Complexities of Complexion

Complexities of Complexion

Reviews in American History
Volume 47, Number 3, September 2019
pages 327-332

Martha Hodes, Professor of History
New York University

Sharon Block. Colonial Complexions: Race and Bodies in Eighteenth-Century America. Philadelphia: University of Pennsylvania Press, 2018. 217 pp. Appendices, notes, and index. $45.00.

This is a book about the endeavor of racial classification in the service of racism. The word complexion held expansive meaning in the eighteenth century. Rather than simply a sign by which others presumed to determine a person’s racial classification, complexion signified sickness and health, conduct and comportment, emotional disposition and indisposition. In Colonial Complexions: Race and Bodies in Eighteenth-Century America, Sharon Block investigates appearance as a “commonplace tool of race-making” (p. 5) and the ways in which that process both reflected and determined dominant ideas about race in early America. Given the capacious meaning of the word, Colonial Complexions explores far more than skin color—in fact only a single chapter is devoted to that aspect of human bodies.

Opening with a learned essay on European ideas about human complexion and human bodies, Block enlightens her readers about the contours of early modern humoralism: beliefs about the ways in which appearance reflected a person’s condition and character. From there, Block takes her readers to British North America, on a journey through the meaning and significance of an array of descriptive categories. Her analysis is based on a meticulous and rigorous reading of newspaper advertisements for runaway slaves and servants. These thousands of documents become, as Block writes, “cultural transformations of individual lives into print” (p. 36). Her interpretations of these seemingly mundane, repetitive sources are razor-sharp, often dazzling.

Block has assembled more than 4000 missing-person advertisements in over two dozen newspapers from eight colonies between 1750 and 1775, a historical moment, she points out, “before skin color became increasingly equivalent to race” (p. 2). Because advertisements for runaway laborers were voluminous and widely consumed by colonists, no other sort of document from colonial America—not legal records, not military records, not prison records—”offers an opportunity to aggregate thousands of parallel descriptions of physical appearance of enslaved and free people” (p. 145). The owners and employers who wrote these advertisements made choices about which descriptive categories to include and which to exclude, and Block treats each choice as significant, as she weighs, compares, and explicates. How much information did the writer believe would be enough for strangers to identify a particular fugitive? What vocabulary should be invoked to best portray not only skin color but also body size, hair texture, clothing, and voice timbre? How best concisely to convey a runaway’s behavior and personality? In selecting the details and composing succinct narratives, owners and employers of slaves and servants participated in “making race in daily life” (p. 141).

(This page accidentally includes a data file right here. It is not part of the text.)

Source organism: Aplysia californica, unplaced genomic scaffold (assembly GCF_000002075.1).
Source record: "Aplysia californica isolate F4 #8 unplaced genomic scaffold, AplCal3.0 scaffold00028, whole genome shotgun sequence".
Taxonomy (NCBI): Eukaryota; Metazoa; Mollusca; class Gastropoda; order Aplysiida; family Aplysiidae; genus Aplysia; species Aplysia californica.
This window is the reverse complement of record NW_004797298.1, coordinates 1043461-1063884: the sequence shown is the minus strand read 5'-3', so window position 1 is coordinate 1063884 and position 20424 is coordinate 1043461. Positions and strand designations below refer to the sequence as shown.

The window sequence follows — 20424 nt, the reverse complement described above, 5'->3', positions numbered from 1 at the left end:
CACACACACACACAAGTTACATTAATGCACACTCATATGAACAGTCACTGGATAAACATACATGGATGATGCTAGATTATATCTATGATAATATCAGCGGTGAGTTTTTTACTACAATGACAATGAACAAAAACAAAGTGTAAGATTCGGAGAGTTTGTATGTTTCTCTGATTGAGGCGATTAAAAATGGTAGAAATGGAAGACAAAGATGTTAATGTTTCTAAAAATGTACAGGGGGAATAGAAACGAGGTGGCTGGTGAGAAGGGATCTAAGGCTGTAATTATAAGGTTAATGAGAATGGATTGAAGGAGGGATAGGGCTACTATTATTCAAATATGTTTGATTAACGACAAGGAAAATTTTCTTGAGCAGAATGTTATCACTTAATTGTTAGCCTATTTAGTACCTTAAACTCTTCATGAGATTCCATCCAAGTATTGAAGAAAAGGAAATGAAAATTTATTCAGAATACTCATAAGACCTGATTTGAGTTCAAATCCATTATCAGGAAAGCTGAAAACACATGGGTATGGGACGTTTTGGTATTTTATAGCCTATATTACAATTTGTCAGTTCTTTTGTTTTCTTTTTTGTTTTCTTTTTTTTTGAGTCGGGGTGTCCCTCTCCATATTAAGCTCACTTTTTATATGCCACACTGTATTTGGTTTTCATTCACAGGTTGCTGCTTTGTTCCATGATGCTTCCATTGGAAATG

Block’s sample is not random; instead, she sought temporal and geographical variety, and sought in particular to include harder-to-find advertisements for fugitive girls and women. Because colonial advertisements for runaways included only a small number of people of Native American descent, Block turned to travel accounts to find descriptions of Native men and women. Then, to clarify all facets of her analysis with a sharper sense of meanings and usages, Block supplemented her data with many more kinds of documents: dictionaries, almanacs, plantation records, medical treatises, and natural histories, as well as more lyrical sources such as diaries and letters, poetry, sermons, literature, and in one instance a treatise on vampires (in order to make sense of descriptions of ruddiness).

Block allows many of her questions to arise from the evidence, and findings across categories are consistent. Owners and employers commodified people of African descent by describing them in generalized terms. British colonists described people of European descent, by contrast, far more often as particular individuals. Take the supposedly objective factors of age and height. Whereas advertisers described people of African descent as young or old, short or tall, they more often gave people of European descent specific ages and measurements. When advertisers noted indicators of ill health, they tended to write about the external features of people of African descent (bloodshot eyes, for example, or stooped posture), as compared to identifying “individual underlying causes or experiences…

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